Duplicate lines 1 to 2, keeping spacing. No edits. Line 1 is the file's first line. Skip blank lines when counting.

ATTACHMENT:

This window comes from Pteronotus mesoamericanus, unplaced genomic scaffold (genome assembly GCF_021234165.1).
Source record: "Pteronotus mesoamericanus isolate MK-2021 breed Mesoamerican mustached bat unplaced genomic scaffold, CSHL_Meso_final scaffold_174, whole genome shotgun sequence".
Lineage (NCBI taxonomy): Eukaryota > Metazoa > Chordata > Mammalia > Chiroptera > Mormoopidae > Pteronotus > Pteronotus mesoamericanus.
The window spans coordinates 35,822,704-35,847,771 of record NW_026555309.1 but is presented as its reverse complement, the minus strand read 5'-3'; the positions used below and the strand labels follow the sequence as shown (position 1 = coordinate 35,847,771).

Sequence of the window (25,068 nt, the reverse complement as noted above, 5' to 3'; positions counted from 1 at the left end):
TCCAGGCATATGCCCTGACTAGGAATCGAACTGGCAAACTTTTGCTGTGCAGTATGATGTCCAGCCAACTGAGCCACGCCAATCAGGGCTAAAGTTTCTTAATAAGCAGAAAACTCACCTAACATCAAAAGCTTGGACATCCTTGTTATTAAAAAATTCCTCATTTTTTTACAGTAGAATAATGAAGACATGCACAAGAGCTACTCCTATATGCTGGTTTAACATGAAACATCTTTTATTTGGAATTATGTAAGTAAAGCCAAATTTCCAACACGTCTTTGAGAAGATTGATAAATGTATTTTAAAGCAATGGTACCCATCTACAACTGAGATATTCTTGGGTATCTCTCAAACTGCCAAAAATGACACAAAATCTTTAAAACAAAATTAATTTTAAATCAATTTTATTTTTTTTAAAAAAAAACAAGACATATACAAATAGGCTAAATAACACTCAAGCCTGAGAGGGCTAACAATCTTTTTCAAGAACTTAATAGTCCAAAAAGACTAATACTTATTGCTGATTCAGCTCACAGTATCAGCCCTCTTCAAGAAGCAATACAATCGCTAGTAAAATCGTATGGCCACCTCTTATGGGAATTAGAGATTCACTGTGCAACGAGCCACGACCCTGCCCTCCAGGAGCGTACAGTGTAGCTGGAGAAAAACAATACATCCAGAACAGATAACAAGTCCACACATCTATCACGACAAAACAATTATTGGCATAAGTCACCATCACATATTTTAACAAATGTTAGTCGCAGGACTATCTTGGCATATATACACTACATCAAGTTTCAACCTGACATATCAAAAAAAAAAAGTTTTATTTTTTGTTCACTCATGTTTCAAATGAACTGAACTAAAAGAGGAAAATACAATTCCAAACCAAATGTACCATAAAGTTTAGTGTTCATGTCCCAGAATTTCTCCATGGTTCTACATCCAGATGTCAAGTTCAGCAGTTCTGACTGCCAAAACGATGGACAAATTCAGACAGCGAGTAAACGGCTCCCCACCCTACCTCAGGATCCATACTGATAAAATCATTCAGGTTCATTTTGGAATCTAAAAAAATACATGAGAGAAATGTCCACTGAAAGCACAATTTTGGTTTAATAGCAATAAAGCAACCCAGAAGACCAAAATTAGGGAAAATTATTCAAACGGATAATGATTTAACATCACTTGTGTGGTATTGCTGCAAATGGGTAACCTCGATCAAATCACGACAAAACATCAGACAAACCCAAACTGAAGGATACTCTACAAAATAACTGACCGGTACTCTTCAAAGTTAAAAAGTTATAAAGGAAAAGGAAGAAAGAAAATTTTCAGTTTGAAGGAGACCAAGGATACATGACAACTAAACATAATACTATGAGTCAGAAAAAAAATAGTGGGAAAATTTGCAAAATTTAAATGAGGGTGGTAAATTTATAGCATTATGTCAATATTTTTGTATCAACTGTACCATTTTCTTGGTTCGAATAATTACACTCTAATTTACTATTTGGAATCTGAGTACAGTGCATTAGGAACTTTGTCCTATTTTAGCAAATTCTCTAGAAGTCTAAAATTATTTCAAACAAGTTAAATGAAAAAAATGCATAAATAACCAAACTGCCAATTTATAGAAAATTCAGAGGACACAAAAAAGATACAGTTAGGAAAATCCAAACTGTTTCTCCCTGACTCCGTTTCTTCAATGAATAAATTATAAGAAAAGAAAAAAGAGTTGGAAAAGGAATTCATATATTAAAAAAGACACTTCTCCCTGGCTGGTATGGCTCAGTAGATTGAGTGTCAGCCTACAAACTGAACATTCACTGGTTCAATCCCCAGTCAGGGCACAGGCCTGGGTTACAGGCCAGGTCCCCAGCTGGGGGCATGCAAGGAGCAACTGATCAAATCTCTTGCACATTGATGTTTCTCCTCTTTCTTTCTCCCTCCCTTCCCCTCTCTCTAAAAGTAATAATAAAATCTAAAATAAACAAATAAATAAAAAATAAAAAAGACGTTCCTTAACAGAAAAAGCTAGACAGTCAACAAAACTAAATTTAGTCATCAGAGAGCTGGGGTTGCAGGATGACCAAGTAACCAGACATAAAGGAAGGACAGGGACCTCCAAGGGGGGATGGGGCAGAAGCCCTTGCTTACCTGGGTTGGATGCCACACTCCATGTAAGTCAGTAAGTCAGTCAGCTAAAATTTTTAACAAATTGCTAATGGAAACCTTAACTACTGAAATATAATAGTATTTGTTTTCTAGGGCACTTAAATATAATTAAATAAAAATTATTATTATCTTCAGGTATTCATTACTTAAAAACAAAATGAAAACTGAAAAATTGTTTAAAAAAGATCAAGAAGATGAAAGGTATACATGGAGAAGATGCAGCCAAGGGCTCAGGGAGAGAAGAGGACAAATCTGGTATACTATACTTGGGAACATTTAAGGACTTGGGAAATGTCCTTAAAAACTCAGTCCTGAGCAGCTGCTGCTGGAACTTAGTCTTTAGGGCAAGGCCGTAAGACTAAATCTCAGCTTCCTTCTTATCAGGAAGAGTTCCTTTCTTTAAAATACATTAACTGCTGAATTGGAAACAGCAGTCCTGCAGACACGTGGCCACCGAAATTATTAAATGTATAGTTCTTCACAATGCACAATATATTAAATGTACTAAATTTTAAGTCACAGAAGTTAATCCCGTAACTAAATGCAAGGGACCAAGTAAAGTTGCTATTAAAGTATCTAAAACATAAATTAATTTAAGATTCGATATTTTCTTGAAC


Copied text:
This window comes from Pteronotus mesoamericanus, unplaced genomic scaffold (genome assembly GCF_021234165.1).
Source record: "Pteronotus mesoamericanus isolate MK-2021 breed Mesoamerican mustached bat unplaced genomic scaffold, CSHL_Meso_final scaffold_174, whole genome shotgun sequence".